The court-ordered review provided Reclamation a rare opportunity to reexamine the necessity for and the benefits of the existing measures, as well as the resulting impacts on the environment and water supplies, potential alternative measures, and new information and studies developed since 2008 and 2009.  It provided Reclamation an opportunity to make a new and better-informed choice.

Unfortunately, Reclamation neglected to take advantage of that opportunity. In November 2015 Reclamation completed an EIS that did not examine whether the measures are necessary or effective for protecting endangered fish populations.  Instead of analyzing the existing measures, Reclamation accepted them as the status quo.U.S. Bureau of Reclamation

The EIS did not identify any mitigation for the water supply lost to these measures, despite current modeling that estimated how the existing measures would reduce the annual water delivery capabilities of the Central Valley Project and State Water Project. Loss was estimated to be over 1 million acre-feet on a long-term average and in spite of years of harm caused by implementing the measures.

Nor did the EIS try to identify alternatives that could lessen these impacts.  Reclamation attempted to minimize the impacts of lost surface water supply by unreasonably assuming the lost supply would be made up from increased pumping of already stressed groundwater supplies.  In its Record of Decision issued January 11, 2016 Reclamation announced that it would continue on with the existing measures, and provide no mitigation.

It is inexplicable that Reclamation would pass up the opportunity to reassess the existing measures and make a much more careful and robust analysis than what is found in the EIS.  NEPA requires no less.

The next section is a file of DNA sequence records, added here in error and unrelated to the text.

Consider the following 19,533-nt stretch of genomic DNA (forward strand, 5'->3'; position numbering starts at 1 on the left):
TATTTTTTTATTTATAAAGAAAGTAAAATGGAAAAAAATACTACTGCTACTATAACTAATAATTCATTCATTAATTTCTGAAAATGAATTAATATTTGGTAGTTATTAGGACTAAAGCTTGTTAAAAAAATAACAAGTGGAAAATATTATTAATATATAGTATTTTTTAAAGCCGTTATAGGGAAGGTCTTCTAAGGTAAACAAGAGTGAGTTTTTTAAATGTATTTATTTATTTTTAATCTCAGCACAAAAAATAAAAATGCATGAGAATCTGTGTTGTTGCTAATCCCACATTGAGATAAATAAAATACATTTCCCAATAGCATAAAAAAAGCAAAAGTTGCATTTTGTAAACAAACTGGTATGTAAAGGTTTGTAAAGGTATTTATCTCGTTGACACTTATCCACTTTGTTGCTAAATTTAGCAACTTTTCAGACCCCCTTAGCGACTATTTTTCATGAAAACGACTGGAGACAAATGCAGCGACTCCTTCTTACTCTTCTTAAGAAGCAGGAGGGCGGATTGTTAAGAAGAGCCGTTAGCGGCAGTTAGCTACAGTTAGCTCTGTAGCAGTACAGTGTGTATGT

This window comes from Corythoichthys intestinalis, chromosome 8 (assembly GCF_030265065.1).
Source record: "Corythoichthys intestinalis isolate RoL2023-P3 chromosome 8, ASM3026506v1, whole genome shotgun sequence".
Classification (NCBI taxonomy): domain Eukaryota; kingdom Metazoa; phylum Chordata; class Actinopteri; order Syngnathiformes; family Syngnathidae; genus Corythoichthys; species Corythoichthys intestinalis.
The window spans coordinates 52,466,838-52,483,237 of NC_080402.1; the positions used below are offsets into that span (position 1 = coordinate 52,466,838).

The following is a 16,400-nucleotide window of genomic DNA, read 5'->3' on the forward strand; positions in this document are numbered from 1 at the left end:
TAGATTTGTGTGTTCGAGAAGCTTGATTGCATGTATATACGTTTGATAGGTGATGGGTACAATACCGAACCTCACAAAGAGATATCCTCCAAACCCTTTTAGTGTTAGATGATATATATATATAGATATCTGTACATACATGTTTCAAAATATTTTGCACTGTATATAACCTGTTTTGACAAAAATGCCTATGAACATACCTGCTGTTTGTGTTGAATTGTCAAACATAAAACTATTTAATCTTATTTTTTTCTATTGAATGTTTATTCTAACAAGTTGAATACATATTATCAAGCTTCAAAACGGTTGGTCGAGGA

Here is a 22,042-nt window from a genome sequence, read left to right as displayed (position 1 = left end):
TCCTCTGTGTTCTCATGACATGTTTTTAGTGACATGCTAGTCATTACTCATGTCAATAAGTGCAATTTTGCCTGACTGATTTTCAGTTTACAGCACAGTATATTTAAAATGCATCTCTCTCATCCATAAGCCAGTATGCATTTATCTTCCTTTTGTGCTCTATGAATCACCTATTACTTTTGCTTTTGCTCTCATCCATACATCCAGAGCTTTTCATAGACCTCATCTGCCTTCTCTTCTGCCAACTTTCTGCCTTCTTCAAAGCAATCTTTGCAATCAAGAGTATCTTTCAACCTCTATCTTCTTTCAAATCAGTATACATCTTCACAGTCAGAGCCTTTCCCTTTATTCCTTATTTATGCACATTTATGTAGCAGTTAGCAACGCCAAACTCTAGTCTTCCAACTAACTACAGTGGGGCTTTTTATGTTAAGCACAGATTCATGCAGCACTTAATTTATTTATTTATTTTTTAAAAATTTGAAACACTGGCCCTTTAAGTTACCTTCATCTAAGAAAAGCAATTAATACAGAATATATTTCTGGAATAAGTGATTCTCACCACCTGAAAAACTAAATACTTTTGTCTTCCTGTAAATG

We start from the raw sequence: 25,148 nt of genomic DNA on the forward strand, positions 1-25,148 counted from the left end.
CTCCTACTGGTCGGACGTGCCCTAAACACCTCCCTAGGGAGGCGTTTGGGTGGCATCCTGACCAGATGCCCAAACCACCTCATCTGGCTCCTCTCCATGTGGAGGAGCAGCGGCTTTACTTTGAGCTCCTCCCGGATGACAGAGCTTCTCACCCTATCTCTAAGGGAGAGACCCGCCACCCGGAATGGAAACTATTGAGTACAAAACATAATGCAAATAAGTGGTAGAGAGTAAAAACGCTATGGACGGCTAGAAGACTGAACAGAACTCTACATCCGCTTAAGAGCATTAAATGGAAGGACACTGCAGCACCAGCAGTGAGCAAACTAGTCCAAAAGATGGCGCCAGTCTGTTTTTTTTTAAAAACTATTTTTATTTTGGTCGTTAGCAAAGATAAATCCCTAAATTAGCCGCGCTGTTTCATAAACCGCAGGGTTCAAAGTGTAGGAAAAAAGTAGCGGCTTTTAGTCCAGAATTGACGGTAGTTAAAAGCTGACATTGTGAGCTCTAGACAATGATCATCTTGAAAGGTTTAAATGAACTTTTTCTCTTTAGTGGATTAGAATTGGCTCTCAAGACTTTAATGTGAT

The lawsuit filed today seeks to compel Reclamation to do the right thing and perform the analysis it should have.  If successful, the lawsuit may ultimately result in measures that actually help fish, and identify mitigation activities or alternatives that lessen or avoid water supply impacts that millions of Californians in the Central Valley Project and the State Water Project depend on.

Many of those affected reside in disadvantaged communities and are already struggling to pay for a water supply made scarce by layers of other, yet equally ill-advised bureaucratic regulations.  California’s water supply is too precious for Reclamation not to make the best informed decision it can.

Trinity Reservoir Releases Water

U.S. Bureau of Reclamation Releases Shared Water From Trinity Reservoir Despite Making Claims Of “California’s Historic Drought”

The San Luis & Delta-Mendota Water Authority (Authority) along with Westlands Water District, according to their press release, has filed a lawsuit in federal court to stop the Bureau of Reclamation (Reclamation) from releasing Central Valley Project (CVP) water from the Trinity Division to the Klamath River.
The U.S. Bureau of Reclamation said releases started Friday from Lewiston Dam on the Trinity River, the Klamath’s primary tributary, and would continue into late September.SLDMWA logo
Yesterday, Reclamation announced the release of up to 88,000 acre-feet of CVP water from Trinity Reservoir in the hope of aiding returning non-listed Chinook salmon with the optimism of diminishing the effect of a naturally-occurring disease endemic known as “Ich” (pronounced “ick”) to the Klamath River system to which the Trinity River is connected. This action, which is outside of Reclamation’s authorized place of use, is a repeat of a similar action taken last year with the intention to help avoid an outbreak which has only been documented to have occurred once in 2002. Since 2000, a significant supply of water has been set aside each year from the Trinity Reservoir for fishery protection purposes. Specifically, over the past four years, this has equated to more than 200,000 acre-feet of water lost that was literally flushed down the Lower Klamath River.